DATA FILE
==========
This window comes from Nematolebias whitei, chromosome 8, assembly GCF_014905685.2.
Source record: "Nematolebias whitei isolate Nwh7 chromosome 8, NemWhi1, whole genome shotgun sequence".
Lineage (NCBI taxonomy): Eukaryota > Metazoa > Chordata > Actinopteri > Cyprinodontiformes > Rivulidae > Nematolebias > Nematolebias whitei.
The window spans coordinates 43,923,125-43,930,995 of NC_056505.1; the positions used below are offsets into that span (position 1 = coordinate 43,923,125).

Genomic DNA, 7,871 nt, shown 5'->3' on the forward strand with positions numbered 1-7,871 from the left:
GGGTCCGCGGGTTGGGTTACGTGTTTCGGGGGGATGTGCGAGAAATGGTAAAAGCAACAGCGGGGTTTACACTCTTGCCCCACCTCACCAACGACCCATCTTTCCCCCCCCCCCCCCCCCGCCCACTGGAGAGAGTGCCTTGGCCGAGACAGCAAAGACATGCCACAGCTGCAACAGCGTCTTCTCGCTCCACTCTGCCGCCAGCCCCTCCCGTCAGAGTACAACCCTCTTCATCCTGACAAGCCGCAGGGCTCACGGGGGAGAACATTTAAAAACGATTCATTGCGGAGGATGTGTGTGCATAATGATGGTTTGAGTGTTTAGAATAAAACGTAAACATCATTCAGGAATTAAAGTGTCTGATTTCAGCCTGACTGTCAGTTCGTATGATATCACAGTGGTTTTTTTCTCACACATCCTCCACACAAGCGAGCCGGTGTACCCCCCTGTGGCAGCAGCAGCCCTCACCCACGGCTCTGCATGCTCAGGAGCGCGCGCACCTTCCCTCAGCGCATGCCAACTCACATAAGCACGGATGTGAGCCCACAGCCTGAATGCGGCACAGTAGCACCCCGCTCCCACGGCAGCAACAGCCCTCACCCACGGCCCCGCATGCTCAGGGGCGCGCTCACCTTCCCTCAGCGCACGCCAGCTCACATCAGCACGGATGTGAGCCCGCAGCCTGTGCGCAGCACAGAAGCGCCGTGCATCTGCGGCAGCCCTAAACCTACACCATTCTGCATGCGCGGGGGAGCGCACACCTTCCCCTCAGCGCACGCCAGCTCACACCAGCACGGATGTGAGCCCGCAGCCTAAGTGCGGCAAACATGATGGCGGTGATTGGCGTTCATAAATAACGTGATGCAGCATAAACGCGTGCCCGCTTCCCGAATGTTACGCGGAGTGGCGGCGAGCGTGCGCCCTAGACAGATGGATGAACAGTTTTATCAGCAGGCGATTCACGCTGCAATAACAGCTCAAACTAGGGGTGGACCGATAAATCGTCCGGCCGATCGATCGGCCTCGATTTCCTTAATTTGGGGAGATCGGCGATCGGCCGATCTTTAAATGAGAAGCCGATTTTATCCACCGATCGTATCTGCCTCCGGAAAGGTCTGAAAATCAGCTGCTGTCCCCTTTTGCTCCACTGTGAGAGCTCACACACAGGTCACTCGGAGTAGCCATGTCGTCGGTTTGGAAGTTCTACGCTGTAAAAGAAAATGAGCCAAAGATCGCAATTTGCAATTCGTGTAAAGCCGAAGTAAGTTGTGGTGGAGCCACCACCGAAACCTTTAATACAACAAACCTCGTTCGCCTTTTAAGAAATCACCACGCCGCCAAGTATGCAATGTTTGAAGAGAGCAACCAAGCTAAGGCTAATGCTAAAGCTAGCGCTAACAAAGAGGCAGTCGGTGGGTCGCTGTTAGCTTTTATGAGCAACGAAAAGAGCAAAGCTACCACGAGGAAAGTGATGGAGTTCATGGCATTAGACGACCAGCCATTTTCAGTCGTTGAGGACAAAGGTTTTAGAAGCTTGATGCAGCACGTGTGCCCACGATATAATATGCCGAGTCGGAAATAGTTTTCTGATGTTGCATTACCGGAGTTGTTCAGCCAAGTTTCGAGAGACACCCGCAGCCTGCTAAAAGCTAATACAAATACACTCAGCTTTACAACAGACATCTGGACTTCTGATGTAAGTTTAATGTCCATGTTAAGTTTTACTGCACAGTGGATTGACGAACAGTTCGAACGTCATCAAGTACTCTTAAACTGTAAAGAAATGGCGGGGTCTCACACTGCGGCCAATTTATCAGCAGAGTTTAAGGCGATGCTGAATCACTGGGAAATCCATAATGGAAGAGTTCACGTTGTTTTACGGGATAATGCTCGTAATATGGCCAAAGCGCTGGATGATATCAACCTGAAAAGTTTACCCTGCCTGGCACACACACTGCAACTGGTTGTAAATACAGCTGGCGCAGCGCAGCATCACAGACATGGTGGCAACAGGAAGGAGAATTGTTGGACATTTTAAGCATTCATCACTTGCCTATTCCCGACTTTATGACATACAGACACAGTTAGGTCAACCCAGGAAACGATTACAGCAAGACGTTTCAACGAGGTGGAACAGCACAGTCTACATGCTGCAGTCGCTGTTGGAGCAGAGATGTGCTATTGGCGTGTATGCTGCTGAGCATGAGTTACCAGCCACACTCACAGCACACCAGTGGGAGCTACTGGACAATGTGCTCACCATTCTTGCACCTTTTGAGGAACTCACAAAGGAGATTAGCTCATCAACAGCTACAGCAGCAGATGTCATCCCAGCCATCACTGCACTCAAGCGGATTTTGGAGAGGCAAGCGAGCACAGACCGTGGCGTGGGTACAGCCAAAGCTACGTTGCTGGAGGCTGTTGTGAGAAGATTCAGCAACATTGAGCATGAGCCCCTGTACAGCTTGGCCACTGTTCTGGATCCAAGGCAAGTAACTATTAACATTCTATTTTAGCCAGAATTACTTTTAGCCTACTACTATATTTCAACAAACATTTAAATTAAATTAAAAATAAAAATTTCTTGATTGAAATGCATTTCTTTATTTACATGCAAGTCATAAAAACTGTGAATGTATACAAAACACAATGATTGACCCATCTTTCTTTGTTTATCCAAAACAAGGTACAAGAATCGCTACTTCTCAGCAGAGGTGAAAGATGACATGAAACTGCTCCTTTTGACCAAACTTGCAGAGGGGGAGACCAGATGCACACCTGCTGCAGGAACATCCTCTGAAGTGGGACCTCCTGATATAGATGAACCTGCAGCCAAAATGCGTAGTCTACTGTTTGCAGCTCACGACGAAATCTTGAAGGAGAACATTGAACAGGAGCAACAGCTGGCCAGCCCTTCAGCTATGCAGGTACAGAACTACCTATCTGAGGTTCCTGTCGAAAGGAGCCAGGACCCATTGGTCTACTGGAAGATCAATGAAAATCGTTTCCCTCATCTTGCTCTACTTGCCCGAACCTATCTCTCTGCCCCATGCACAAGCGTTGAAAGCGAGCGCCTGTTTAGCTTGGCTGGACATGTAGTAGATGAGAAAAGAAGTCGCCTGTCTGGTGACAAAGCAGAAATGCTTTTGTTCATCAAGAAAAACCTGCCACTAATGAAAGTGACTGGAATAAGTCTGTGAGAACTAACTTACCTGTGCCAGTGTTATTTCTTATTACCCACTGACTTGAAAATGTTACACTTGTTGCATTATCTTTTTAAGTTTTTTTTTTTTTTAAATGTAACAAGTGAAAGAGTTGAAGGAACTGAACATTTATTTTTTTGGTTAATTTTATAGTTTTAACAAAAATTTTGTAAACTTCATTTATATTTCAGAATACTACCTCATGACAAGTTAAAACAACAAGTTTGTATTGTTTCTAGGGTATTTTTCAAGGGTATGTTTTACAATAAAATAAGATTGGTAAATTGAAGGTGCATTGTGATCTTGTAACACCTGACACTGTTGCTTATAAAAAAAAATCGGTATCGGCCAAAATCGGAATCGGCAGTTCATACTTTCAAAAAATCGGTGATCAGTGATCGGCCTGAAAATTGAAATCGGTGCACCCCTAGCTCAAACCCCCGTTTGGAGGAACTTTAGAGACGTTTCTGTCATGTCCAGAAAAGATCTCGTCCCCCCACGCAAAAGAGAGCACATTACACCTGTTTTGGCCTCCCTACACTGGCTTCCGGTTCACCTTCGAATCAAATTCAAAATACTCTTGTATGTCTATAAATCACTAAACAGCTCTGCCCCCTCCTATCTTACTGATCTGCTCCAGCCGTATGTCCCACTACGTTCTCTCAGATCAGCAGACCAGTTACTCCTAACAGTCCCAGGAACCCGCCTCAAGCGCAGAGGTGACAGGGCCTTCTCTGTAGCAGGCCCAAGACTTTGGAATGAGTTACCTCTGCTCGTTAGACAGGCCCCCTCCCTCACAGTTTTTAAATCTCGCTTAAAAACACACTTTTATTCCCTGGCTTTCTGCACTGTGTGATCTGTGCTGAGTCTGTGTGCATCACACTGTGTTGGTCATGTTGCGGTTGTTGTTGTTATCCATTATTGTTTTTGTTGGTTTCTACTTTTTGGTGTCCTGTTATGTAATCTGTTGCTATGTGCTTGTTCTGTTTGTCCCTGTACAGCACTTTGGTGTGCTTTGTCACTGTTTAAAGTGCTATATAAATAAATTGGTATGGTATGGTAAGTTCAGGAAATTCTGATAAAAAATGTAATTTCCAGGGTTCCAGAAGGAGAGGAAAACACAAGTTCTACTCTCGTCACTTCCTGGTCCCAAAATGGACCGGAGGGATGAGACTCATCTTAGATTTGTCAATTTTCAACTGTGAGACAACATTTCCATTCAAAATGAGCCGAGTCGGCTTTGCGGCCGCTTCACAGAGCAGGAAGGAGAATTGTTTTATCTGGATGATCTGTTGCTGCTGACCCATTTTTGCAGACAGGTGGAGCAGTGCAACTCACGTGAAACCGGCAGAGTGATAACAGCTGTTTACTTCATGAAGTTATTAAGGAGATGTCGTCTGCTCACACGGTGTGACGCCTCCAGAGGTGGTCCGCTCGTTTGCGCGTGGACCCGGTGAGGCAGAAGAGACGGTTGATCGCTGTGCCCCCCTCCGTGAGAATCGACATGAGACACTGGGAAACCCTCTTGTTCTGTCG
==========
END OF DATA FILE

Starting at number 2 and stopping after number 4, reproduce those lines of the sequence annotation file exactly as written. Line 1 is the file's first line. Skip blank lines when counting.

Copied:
Source record: "Nematolebias whitei isolate Nwh7 chromosome 8, NemWhi1, whole genome shotgun sequence".
Lineage (NCBI taxonomy): Eukaryota > Metazoa > Chordata > Actinopteri > Cyprinodontiformes > Rivulidae > Nematolebias > Nematolebias whitei.
The window spans coordinates 43,923,125-43,930,995 of NC_056505.1; the positions used below are offsets into that span (position 1 = coordinate 43,923,125).